"These three psychotic symptoms, and drug and alcohol use even more so, make violence more likely, but they cannot predict an individual's behavior with certainty," Link contends.

Social influences also raise or lower the propensity for violence, the Columbia researcher says. For instance, a comparison of his two studies reveals comparable levels of violence in mentally healthy New Yorkers and Israeli psychiatric patients, suggesting that characteristics of the U.S. location make violence a readier alternative for its residents.

Families may also act as crucibles of violence. Mothers who care for an adult child with a serious mental illness face a slightly higher risk of being assaulted by that child, especially if there is no father present, asserts Sue E. Estroff, an anthropologist at the University of North Carolina at Chapel Hill. Estroff directed a 32-month study of violence in 169 patients given short-term treatment at any of four psychiatric hospitals.

Prevention of family violence may require more residential services for the mentally ill, such as structured group homes, as well as classes to teach mothers negotiating and self-defense skills, Estroff argues.

Monahan suspects that the Mac-Arthur risk-assessment study will confirm these results and add to preliminary evidence that clinicians can often identify mentally disordered men who will soon become violent. Staff in a psychiatric emergency room identified nearly two-thirds of a group of male patients who, in the next 6 months, either assaulted others or threatened them with a weapon, according to a study published in the Feb. 24, 1993 JOURNAL OF THE AMERICAN MEDICAL ASSOCIATION.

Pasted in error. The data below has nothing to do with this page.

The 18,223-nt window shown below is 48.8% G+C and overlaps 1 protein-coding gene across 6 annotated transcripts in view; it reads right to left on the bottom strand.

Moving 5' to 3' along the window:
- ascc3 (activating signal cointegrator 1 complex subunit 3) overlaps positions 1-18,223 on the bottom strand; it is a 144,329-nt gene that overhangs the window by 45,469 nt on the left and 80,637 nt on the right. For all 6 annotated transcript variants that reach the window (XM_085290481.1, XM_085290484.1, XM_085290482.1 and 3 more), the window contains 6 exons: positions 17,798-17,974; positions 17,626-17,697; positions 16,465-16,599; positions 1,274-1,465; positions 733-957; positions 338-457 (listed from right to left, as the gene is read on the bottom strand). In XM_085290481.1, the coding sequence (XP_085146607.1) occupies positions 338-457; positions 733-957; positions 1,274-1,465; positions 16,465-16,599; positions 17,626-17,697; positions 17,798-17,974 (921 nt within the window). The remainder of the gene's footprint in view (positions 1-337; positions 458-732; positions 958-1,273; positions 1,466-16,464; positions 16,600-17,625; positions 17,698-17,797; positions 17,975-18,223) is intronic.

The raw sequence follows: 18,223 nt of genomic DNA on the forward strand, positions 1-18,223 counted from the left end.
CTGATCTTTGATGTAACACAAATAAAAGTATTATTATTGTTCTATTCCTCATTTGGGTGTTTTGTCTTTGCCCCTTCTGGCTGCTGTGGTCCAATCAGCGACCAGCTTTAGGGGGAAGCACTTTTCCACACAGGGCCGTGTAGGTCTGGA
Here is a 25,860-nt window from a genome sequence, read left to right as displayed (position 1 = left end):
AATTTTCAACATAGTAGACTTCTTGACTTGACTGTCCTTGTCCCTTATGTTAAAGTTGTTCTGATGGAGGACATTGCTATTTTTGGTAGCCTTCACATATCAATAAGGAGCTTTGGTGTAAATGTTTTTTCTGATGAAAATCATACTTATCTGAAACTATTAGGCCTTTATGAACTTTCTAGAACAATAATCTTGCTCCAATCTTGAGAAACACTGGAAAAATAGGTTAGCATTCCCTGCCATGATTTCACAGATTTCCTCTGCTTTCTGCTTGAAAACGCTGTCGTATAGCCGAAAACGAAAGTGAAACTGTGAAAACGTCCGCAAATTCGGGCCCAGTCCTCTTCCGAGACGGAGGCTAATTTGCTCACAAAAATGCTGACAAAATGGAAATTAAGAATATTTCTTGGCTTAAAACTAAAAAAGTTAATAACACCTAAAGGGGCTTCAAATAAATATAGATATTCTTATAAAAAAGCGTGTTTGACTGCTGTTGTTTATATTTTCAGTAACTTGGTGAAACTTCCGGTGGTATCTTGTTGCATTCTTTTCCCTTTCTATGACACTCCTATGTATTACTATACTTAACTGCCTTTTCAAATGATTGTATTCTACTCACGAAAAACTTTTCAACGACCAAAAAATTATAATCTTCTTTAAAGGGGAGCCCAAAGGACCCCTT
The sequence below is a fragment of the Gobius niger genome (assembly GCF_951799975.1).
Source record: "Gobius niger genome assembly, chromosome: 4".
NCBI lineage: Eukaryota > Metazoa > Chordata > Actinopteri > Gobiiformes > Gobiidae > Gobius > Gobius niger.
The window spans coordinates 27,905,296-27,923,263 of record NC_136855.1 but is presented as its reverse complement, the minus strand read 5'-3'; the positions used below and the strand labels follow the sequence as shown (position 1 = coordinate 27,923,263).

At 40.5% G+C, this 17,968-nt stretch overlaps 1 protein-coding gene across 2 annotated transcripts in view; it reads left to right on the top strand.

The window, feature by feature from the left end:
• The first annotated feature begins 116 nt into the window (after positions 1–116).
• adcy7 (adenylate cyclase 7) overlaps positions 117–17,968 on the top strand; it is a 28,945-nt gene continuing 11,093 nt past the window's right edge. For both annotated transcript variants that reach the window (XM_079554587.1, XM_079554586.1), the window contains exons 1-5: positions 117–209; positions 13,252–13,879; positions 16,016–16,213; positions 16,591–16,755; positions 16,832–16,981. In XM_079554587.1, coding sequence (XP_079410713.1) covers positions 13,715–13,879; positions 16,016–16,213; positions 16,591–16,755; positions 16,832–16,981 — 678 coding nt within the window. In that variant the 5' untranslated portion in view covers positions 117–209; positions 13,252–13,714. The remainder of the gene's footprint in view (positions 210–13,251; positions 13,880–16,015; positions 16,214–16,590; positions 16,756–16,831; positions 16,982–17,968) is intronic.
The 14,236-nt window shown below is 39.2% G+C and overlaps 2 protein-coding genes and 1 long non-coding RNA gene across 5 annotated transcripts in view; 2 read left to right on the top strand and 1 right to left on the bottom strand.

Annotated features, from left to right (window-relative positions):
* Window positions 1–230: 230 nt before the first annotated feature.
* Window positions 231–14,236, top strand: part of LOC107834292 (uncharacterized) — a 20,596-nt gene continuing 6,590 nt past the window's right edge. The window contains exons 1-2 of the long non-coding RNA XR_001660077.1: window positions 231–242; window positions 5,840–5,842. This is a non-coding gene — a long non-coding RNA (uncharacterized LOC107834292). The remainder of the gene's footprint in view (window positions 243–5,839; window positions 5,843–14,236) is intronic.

The same clinicians identified only half of the female patients who later engaged in violence, reported Charles W. Lidz, a psychologist at the University of Pittsburgh, and his colleagues. This finding reflects an unfounded assumption by the hospital staff that the overall rate of violence in female patients would fall far below that of the men, the researchers hold. Mental health workers thought that about one in five women treated at the emergency room would act violently in the next 6 months, when in fact nearly half of them did (a slightly greater proportion than men).

"Our goal is to find a set of predictors that helps clinicians to improve their assessments of patients' risk for violence before releasing them to the community," Steadman says.
COPYRIGHT 1995 Science Service, Inc.
No portion of this article can be reproduced without the express written permission from the copyright holder.
Copyright 1995, Gale Group. All rights reserved. Gale Group is a Thomson Corporation Company.

Article Details
Printer friendly Cite/link Email Feedback
Author:Bower, Bruce
Publication:Science News
Date:Jan 7, 1995
Previous Article:Menstrual cycles may affect cancer risk.
Next Article:Fail to snooze, immune cells lose.

Related Articles
Mental illness prevails in urban jails.
Recovery and rehabilitation of persons with severe mental illness: a vision.
Responding to Individuals with Mental Illness.
Be an advocate for the mentally ill: The case for editorials.
The Future of Mental Health Awareness: A Global Perspective.
Disorder decline: U.S. mental ills take controversial dip. (Science news: this week).
Mental health admissions down.

Terms of use | Privacy policy | Copyright © 2022 Farlex, Inc. | Feedback | For webmasters |